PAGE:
Gen. Wesley Clark on the military and democracy

Gen. Wesley Clark on the military and democracy

We observe Veterans Day this week, a time when people across the United States remember and thank those who have served in the military. While the military remains one of the most respected institutions in the U.S., it’s also one of the most misunderstood.

Protecting democracy from foreign interference

Protecting democracy from foreign interference

Laura Rosenberger has been one of the most important voices in the efforts to combat this interference and ensure that democracy becomes even stronger and more resilient. This conversation with McCourtney Institute for Democracy Director Michael Berkman was recorded live at the National Press Club.

David Frum on the habits of democracy

David Frum on the habits of democracy

Democracy, no matter where it’s happening in the world, is most successful when people come together to build something greater than the sum of its parts.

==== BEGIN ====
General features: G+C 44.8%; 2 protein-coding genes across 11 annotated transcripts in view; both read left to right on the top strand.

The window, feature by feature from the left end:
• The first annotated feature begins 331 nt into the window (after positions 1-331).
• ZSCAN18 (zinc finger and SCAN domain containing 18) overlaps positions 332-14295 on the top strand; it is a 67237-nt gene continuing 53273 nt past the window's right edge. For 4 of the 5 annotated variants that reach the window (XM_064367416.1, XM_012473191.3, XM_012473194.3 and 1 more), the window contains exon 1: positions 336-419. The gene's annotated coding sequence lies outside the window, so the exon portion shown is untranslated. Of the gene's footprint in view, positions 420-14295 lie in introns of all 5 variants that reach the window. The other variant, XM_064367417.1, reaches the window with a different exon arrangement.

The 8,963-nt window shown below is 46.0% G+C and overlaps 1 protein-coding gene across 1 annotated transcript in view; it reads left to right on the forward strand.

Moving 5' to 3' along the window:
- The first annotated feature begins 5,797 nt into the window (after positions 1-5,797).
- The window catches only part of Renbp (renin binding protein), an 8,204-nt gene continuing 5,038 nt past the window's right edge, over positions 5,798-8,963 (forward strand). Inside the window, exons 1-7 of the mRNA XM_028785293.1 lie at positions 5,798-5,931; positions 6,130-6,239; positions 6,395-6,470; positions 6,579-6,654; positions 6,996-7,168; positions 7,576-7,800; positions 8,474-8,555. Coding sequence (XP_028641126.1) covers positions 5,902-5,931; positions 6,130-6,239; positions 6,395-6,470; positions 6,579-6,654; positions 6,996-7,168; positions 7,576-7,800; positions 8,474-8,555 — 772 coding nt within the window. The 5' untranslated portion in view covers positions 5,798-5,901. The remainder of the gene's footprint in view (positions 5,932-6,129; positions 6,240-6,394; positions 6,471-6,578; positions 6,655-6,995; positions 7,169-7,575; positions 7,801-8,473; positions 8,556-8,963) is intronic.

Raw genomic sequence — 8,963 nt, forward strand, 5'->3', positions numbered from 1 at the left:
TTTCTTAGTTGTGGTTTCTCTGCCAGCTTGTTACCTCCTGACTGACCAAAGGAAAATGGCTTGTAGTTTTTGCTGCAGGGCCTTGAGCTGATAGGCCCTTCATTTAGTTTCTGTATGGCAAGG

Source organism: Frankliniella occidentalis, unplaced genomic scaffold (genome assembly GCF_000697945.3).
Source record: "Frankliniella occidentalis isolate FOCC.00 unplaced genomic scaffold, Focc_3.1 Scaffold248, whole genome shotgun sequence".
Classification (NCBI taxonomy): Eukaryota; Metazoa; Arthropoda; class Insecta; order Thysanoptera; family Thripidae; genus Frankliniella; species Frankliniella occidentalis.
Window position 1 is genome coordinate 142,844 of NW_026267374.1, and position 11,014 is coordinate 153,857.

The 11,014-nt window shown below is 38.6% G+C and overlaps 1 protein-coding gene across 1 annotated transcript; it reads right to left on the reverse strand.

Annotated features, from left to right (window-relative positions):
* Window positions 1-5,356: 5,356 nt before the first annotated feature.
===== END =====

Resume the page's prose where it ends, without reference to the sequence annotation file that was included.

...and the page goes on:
When states sue the federal government

When states sue the federal government

Since taking office in January 2017, Pennsylvania Attorney General Josh Shapiro has been involved with more than a dozen suits brought against the federal government on matters ranging from family separation at the border to EPA emissions regulations. He presents an interesting take on the role that states play as a check on the federal government. This power is a unique part of the American experiment and speaks to the power of democracy in the states.

Citizenship, patriotism, and democracy in the classroom

Citizenship, patriotism, and democracy in the classroom

This episode features a conversation with Mark Kissling, assistant professor of social studies education at Penn State. His work focuses on citizenship education, or the practice of preparing civic-minded individuals. Mark helps future teachers tackle controversial subjects in the classroom.

Behind the scenes of the "Year of the Woman"

Behind the scenes of the "Year of the Woman"